Shelby: My crush on these two continues to grow. Their humbleness is astounding, especially Clint’s. Any other hero with the “it was the right thing to do, so I did it,” attitude, no matter how sincere, always seems a little…put on. Even Superman, the Platonic idea of good, can come off as a little bit fake, a little bit overdone-for-the-sake-of-appearances at times. But never with Clint. I think the difference is in execution; Clint may get things right in the end, but no one is going to say Clint does things the best way. He goes into things with a plan (or not, remember when he went after the Russians for hurting the dog?), and then has to sort of work it out when things inevitably go bad.
You can’t really accuse a guy of putting on airs when so many of his plans end up with him falling out of buildings. I’m not really sure what black magic Matt Fraction uses to craft this character, but he is dead on the money. It may be disingenuous to find a human being in reality who’s so down-to-earth, but honestly I like Clint (Kate, too) so much that I don’t care.
So what is going on between these two? I know last time we talked about the will they/won’t they vibe and our different thoughts on that, but I am sensing something much deeper between these two than a simple potential romance. There is, on Clint’s side anyway, a deep sense of trust and respect. When Kate confronts him about what she saw on the tape, and says he told her he never killed anyone, his answer isn’t a simple denial. He replies, “I will never lie to you, Kate…otherwise, what’s the point?” Clint trusts her so completely, so implicitly, that it has become a core element of their relationship. You’ll notice he didn’t bat an eye at seeing her in Madripoor; she’s there, she’s got her own motivations, that’s all he needs to know. There is something both delightful and kind of nerve-wracking in that much trust. It’s delightful because it…well, it just is! Sometimes you just want to read about a Good Person: someone who is just simply a nice guy. Clint is an open book, and it’s refreshing to read about. Plus, you know, the whole “crush on a fictional character” thing. On the other hand, though, it’s something I fear for. I’m not worried about Clint or Kate succumbing to some sort of corruption, I worry about them being taken advantage of. Clint’s motives seem so clean and straightforward; his relationship with Kate may be poorly defined to us readers, but no one can say there’s anything nefarious involved. I think about that, and I think about how terrible the world is in reality, and I wonder how long it will last before it comes crashing down. Until that point, I will happily read this title and worry about Clint and wonder at what he and Kate are up to.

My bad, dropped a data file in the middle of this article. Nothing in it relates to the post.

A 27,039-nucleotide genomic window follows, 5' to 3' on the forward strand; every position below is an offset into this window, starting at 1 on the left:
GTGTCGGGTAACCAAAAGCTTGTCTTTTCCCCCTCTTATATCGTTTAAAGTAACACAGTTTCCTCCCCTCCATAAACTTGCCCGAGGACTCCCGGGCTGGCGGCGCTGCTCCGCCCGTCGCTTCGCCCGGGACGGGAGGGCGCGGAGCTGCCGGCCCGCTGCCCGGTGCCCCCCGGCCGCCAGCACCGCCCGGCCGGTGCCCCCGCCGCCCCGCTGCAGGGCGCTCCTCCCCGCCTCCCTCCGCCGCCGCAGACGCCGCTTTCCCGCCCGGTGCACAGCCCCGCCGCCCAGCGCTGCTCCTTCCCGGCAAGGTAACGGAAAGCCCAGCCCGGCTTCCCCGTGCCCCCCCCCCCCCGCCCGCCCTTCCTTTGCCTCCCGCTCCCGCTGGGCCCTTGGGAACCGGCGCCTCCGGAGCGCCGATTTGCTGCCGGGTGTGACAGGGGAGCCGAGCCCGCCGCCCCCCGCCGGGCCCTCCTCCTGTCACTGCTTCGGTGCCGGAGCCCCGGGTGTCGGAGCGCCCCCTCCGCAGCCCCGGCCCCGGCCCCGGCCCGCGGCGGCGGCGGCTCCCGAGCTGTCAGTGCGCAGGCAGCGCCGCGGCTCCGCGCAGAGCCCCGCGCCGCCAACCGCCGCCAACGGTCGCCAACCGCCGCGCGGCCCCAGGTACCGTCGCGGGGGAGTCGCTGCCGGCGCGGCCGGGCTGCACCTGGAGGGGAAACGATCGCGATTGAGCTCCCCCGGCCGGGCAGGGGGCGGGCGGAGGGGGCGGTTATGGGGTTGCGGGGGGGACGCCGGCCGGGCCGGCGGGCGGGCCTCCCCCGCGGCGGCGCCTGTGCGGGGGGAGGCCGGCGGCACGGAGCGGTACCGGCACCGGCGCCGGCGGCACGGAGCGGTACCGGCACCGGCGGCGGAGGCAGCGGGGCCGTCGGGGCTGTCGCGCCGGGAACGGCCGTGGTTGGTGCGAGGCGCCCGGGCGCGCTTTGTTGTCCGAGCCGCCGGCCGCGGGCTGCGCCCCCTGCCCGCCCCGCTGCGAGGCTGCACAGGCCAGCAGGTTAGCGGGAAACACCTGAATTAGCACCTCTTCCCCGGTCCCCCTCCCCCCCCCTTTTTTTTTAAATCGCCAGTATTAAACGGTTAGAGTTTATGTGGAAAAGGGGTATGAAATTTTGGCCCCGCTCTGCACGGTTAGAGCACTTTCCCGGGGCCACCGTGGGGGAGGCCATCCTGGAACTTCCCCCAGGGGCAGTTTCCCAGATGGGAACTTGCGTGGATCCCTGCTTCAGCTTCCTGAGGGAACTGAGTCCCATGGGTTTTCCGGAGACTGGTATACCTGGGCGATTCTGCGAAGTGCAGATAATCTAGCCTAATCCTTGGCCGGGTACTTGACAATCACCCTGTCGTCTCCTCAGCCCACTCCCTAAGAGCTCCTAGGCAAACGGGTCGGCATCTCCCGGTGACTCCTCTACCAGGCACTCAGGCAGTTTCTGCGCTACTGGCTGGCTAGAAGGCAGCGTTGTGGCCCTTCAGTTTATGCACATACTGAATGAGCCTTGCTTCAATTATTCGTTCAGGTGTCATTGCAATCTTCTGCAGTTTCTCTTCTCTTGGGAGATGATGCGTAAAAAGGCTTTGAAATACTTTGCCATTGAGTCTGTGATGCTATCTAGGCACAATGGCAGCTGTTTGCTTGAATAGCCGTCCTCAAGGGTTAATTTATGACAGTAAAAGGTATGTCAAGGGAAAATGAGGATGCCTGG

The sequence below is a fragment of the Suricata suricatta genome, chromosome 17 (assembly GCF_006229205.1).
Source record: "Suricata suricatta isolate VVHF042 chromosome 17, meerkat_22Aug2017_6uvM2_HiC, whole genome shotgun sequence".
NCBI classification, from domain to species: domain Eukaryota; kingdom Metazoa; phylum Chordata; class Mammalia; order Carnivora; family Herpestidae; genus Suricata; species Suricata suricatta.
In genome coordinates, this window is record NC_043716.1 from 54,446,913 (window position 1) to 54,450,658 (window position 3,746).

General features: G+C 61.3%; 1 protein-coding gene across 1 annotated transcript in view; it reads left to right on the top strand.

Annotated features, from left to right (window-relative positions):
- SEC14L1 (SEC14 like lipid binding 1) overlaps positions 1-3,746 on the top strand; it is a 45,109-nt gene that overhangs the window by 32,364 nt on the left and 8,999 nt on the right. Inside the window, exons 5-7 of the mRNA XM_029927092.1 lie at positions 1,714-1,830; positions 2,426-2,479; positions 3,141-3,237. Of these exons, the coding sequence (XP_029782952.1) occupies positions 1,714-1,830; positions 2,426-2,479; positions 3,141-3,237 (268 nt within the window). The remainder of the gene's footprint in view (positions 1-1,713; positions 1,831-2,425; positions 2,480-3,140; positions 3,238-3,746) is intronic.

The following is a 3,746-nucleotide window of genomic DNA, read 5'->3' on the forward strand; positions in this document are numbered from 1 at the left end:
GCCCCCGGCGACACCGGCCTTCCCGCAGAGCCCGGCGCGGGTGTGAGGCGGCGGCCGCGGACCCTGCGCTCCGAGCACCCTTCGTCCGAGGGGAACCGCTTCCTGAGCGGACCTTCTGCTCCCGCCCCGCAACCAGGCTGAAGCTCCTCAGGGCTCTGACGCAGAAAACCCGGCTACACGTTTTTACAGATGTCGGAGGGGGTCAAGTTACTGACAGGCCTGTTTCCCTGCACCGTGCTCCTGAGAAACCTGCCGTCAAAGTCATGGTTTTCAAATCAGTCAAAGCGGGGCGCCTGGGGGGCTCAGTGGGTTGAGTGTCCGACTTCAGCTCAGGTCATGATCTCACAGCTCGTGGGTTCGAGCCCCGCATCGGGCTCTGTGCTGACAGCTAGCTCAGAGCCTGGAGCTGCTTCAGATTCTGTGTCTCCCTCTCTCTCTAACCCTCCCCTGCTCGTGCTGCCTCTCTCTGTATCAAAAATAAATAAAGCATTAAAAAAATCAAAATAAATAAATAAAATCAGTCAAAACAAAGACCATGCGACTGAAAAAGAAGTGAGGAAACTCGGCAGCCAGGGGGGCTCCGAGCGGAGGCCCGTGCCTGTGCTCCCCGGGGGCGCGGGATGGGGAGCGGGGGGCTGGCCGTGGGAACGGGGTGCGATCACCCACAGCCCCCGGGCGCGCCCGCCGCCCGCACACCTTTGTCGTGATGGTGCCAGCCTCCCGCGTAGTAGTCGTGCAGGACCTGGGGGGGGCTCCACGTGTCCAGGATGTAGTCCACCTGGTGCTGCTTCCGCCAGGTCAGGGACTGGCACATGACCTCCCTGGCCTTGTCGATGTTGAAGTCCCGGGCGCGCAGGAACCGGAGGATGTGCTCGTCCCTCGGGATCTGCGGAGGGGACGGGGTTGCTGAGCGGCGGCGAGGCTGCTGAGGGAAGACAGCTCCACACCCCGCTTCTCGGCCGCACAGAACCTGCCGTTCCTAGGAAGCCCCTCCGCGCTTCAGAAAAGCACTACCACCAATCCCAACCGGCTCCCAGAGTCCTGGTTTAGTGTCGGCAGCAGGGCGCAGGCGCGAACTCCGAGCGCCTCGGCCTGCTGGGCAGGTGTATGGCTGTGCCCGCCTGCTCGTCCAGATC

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I must say, the twist about the Tape being fake really floored me. Maybe I’m just still a tad too accustomed to SHIELD agent Hawkeye from the Avengers movie, but I guess I never considered that Clint didn’t assassinate that dictator. The actual scheme was really cool, though.
Did any of you read the Letter Column? Matt Fraction himself took over answering the letters, and it was as amusing as the issue itself to me. Highlights:
Fraction’s 5 year old son calls Clint “Hawkguy”, and it has become a common nickname among Marvel HQ.
Lucky, Clint’s dog, will supposedly be the star of Issue #10 (and the letter column has unanimously taken to calling him “Pizza Dog”). That’s got my interest piqued.
As always, this is such a great book. I can’t wait until next month’s adventure of Hawkguy, Arrow Girl, and Pizza Dog!
Me too. Even though it seemed out of character for Clint to have assassinated someone, I never once considered that it had been faked. Does that make Clint an even better covert operative than we thought? Probably not. 🙂
The “Clint is a decent guy” theme Fraction has going really snuck up on me. Maybe I’ve just seen so many morally ambiguous heroes over the years that I’m just assuming bad stuff that’s not there, but I somehow didn’t notice that Clint is a straight shoo– well, you know what I mean. It makes me uncomfortable somehow, but I don’t really understand why.